The Complete Guide to Spotting Fake Football Shirts
As the popularity of classic football shirts from past seasons increased so has the number of fake shirts with websites such as eBay, Etsy and Depop flooded with fakes.
Even some independent websites choose to sell counterfeit items over the real thing, and so it's important to know what to look for when buying authentic retro football shirts.
How do you know if a football shirt is real or fake?
The easiest way to identify whether a modern football shirt from the early 2000s onwards is real or not is to locate the unique product code for that season if the shirt has one for that season:
- Check which manufacturer had product codes for the season of your shirt
- Locate the wash label inside the shirt
- Identify the unique product code amongst the many different numbers
- Google the product code to check that the results match the shirt you have
Authenticating vintage football shirts from the 1970s, 80s and 90s is slightly more difficult, requiring research into the shirt on a case by case basis to check the shirt against trusted sources.
But there are several features to look out for which we’ll go into detail later in the guide.
Check the shirt has inside labels
The first step is to check the inside of the shirt to see if it has inside wash labels.
If your football shirt does not have wash labels inside of the shirt then this can be an indicator that the shirt is fake, but not always.
Some shirts, such as player issue shirts don’t have inside wash labels as the size guide is printed on the inside for Nike shirts.
Vintage shirts manufactured in the 1970s, 80s and 90s may also not have inside wash labels.
Other times the wash label may have been removed by the previous owner as some people find the labels annoying when wearing the shirt.
But in these instances there will usually be some sign that the wash label has been removed.
Check if the wash label has pen written on it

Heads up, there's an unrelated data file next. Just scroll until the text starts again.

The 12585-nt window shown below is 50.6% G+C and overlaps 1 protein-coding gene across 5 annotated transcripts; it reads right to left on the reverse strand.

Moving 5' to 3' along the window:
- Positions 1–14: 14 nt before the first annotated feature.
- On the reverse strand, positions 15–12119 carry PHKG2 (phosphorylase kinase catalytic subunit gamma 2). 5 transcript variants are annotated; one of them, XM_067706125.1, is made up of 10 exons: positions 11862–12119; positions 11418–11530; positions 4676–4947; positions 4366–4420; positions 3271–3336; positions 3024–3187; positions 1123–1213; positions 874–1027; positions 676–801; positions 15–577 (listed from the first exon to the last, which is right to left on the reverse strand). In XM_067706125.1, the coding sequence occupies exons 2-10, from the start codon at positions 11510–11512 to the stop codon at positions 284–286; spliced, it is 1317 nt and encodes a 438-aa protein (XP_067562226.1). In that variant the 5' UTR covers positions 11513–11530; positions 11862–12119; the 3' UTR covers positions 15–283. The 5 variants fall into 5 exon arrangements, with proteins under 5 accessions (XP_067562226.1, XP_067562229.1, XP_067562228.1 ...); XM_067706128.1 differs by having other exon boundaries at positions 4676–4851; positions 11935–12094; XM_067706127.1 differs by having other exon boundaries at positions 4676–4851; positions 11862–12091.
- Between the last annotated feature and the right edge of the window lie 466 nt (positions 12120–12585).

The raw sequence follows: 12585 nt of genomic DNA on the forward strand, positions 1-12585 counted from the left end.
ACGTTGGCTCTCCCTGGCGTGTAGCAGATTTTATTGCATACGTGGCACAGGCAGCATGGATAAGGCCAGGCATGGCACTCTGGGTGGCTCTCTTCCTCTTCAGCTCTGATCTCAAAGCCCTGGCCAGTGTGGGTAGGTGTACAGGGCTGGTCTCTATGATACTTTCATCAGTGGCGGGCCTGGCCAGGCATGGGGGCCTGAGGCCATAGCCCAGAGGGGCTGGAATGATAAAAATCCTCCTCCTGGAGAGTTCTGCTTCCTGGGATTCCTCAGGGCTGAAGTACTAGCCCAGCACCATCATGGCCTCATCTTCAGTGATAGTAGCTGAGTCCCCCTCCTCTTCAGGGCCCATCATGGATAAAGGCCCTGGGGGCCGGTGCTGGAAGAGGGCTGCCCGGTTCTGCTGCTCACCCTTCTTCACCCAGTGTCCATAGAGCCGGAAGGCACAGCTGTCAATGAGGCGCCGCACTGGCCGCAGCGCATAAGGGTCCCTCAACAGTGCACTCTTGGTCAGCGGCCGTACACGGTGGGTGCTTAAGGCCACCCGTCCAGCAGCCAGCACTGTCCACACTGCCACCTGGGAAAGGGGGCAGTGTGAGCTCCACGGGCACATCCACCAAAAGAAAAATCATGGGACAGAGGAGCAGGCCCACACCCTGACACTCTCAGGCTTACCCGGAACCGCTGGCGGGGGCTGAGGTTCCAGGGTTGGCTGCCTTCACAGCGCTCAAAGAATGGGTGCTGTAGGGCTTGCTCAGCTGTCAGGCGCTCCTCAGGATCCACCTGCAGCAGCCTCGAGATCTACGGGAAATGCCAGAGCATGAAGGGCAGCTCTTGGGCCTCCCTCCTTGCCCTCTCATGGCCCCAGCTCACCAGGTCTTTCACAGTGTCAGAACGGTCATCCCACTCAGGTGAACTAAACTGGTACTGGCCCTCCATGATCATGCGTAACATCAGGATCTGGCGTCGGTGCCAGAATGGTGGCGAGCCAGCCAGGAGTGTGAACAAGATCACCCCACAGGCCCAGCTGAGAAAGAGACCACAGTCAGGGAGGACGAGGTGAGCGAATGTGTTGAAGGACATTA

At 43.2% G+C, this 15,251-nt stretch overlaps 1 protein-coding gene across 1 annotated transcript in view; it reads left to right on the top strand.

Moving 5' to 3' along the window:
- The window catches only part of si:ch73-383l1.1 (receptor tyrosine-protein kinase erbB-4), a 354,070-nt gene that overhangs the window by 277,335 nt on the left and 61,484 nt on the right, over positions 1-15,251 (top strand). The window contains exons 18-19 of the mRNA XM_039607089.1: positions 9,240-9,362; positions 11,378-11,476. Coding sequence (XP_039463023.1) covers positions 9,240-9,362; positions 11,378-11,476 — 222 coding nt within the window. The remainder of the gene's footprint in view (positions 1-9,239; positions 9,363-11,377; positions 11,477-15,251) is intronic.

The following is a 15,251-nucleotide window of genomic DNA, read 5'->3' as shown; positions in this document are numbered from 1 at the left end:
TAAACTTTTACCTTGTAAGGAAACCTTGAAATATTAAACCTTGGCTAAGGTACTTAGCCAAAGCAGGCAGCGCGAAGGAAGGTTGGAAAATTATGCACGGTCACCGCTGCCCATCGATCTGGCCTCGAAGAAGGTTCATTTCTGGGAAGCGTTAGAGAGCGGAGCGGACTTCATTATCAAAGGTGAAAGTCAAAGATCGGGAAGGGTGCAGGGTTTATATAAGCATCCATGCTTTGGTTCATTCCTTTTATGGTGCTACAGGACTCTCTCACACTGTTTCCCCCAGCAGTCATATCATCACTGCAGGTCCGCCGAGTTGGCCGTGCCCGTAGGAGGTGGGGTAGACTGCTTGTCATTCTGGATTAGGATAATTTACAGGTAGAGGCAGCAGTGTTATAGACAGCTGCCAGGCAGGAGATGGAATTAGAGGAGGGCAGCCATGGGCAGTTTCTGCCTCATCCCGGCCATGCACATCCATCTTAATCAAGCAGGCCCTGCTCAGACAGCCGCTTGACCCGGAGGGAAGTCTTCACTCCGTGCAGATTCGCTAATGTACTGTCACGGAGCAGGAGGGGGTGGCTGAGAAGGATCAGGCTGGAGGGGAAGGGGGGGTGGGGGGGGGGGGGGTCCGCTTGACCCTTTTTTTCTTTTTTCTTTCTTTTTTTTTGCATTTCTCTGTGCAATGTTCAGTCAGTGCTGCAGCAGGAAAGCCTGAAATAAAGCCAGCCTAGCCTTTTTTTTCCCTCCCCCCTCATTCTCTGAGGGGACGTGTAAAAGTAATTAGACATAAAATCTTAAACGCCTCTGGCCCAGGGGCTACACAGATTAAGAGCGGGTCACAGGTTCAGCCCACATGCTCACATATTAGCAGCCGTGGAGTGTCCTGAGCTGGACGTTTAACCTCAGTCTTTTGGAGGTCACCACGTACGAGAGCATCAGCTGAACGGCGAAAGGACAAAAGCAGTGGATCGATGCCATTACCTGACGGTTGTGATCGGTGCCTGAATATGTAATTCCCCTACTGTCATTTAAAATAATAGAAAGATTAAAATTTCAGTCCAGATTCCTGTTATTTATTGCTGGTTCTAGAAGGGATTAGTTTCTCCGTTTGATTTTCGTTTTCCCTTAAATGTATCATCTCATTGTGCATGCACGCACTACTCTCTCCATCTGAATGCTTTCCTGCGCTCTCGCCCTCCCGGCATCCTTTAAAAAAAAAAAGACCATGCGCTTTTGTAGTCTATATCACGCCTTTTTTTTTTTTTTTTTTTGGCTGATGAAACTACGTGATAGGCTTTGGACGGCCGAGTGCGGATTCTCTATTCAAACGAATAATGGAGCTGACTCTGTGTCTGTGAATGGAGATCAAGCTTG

Another quick way to identify a fake is to check if there is any pen marks or writing on the inside wash label.
The shirts that have pen marks on the labels have usually been identified as fake.
Check the wash label for a product code
Since the early 2000s onwards some manufactures started adding product codes or MPNs (Manufacturer Part Numbers) under the inside wash labels to clearly identify official, authentic shirts.
Manufacturers with product codes and where to find them
Not all manufacturers introduced product codes in the early 2000s or introduced produce codes at the same times.
The location of the wash labels also vary from manufacturer to manufacturer, and the product codes are not always easy to identify amongst the different numbers on the labels.
This is why we created this guide, to help our customers identify the product codes for each major brand.
Nile introduced product codes around the early 2000s.
They are usually located on a smaller label underneath the wash label, with these labels located inside the shirt near the end of the shirt.
There are several numbers on the label with the correct number usually the middle number of three, or the bottom number of two.
Sometimes the product code will have a dash (–) in the number, but other times this not be the case, depending on the season.
Side by side comparison of a fake and original shirt
Below is an example of a fake shirt next to an original football shirt.
Fake shirts can seem very close to the original, and this is why the product codes are the best way to authentic modern shirts.
Take the product code and add the manufacturer name and Google the results, then scroll past the search and shopping ads and click images.
Adidas introduced product codes around the early 2000s.
The product code for Adidas football jerseys looks like this:
The second number on the top line refers to the season. For the example above, this shirt is from the 2010 season.
The product codes for Adidas shirts can be found in two places, either in the inside of the collar or near the bottom of the shirt.
The label with the product code is located under the wash label.
In most cases you are looking for the ‘Style’ code.
The label with the manufactures product code is also under the wash label, and in most cases the number you are looking for is the ‘Style’ number.
For Puma shirts you are looking for the label with the ‘STYLE NO’ as seen in the example below.
For Warrior Sports it's usually the ‘Style’ number you are looking for.
Some brands such as Umbro did not have product codes.
Although Umbro shirts from the early 2000s may have a number on the inside or underneath the wash labels, this number is not necessarily a unique product code used to verify the authenticity of that shirt for that particular season.
In the example below, the label inside the collar is a size label, with no product code to verify this shirt is an original from this year.
The labels inside the shirt near the end of the shirt look like they may have a product code, however, the number under the 'Official Product' is different each time and is not a product code.
When verifying authentic Umbro football shirts these labels however can be useful, even without a universal product code as these labels can be used to compare against a trusted source.
Google the product code to check the results
The next step after identifying the correct product code is to write it into Google to check the product code on the label matches the search results.